Etymology
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hylo- 

word-forming element meaning "wood, forest," also "matter," from Greek hylos "a wood, a forest, woodland; wood, firewood, timber; stuff, material," used by Aristotle for "matter" in the philosophical sense; a word of unknown origin.

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ligni- 
sometimes ligno-, word-forming element used from late 19c. and meaning "wood," from Latin lignum "wood (for fuel or construction), firewood," from PIE *leg-no-, literally "that which is collected," from root *leg- (1) "to collect, gather." Related: Lignify; lignification.
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xylo- 
before vowels xyl-, word forming element meaning "wood," from Greek xylon "wood cut and ready for use, firewood, timber; piece of wood; stocks, a plank, beam, or bench," in New Testament, "the Cross," a word of uncertain origin. It seems to correspond with Lithuanian šulas "post, pole, stave," Russian šulo "garden-pole," Serbo-Croatian šulj "block," Old High German sul "style, pole," Gothic sauls "pillar," but the exact relationship is unclear, and Beekes asks, "Was the word taken from a non-IE substrate language?"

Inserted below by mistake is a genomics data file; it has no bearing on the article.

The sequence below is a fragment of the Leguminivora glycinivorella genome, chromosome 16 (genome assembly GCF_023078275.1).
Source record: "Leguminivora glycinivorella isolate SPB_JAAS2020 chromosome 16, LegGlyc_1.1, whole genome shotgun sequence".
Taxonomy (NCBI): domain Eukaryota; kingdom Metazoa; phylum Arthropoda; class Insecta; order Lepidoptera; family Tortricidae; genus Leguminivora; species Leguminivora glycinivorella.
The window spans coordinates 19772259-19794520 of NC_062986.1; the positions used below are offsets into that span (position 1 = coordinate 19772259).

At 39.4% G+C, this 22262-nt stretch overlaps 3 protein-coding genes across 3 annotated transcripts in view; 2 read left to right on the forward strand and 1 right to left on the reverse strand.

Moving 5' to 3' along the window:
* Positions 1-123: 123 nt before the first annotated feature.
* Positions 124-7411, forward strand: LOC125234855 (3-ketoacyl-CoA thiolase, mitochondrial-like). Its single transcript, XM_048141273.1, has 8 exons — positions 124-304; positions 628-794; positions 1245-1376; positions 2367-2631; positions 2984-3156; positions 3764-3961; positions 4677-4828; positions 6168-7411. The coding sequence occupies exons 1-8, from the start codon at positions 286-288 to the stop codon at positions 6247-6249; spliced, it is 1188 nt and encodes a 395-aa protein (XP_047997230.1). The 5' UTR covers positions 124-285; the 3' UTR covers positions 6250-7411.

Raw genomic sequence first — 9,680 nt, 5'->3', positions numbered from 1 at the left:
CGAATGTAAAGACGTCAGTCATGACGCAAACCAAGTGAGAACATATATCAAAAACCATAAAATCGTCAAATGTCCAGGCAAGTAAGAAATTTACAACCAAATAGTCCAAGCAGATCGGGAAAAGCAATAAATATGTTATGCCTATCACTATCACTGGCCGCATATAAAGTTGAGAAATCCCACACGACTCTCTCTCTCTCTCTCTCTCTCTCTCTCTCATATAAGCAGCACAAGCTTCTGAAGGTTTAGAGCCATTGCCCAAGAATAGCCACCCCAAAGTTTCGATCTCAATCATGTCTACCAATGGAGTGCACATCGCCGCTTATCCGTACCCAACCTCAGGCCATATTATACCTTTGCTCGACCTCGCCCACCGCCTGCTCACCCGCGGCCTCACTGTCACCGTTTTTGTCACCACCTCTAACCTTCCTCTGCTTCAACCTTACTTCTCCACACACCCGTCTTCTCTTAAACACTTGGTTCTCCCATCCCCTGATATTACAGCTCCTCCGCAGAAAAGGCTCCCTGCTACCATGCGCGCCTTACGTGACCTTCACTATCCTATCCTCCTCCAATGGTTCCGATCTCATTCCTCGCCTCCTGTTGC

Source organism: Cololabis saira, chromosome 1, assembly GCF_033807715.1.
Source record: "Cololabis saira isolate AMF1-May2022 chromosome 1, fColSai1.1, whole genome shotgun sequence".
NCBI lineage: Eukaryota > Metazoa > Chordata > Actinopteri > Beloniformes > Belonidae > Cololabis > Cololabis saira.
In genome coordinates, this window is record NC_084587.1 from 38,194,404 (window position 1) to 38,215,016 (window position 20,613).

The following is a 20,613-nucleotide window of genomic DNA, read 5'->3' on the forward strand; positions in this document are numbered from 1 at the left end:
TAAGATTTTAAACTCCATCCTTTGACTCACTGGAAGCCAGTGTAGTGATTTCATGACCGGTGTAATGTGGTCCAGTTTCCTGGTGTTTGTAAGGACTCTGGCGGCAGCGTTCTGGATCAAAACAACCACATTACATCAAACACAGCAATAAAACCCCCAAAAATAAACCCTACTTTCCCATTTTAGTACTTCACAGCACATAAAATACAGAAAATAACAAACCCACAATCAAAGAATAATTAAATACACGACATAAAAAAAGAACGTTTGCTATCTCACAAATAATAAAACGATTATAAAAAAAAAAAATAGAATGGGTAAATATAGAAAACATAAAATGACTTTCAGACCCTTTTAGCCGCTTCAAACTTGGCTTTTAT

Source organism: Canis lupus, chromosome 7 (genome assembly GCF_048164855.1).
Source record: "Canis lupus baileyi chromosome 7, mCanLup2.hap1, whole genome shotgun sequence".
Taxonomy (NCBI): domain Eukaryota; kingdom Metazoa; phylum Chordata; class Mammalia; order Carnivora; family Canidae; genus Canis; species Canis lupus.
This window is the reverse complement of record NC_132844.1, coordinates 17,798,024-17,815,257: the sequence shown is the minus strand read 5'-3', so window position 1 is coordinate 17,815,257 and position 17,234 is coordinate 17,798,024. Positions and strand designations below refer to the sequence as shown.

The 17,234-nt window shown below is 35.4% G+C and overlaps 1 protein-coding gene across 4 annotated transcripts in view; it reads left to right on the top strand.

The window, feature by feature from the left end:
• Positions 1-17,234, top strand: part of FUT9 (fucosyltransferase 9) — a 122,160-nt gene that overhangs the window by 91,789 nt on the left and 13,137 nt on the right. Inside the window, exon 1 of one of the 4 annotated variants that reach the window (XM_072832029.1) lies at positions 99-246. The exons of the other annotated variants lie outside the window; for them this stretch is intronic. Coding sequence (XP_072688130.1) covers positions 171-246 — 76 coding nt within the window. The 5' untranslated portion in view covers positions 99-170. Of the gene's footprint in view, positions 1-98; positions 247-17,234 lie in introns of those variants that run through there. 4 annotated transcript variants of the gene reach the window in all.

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atmo- 
word-forming element meaning "vapor," from Greek atmos "vapor, steam," from PIE *awet-mo-, from root *wet- (1) "to blow" (also "to inspire, spiritually arouse;" see wood (adj.)).
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spheno- 
before vowels sphen-, word-forming element meaning "wedge," from Greek sphen "a wedge," probably cognate with Old Norse spann "splinter," Old English spon "chip of wood" (see spoon (n.)).
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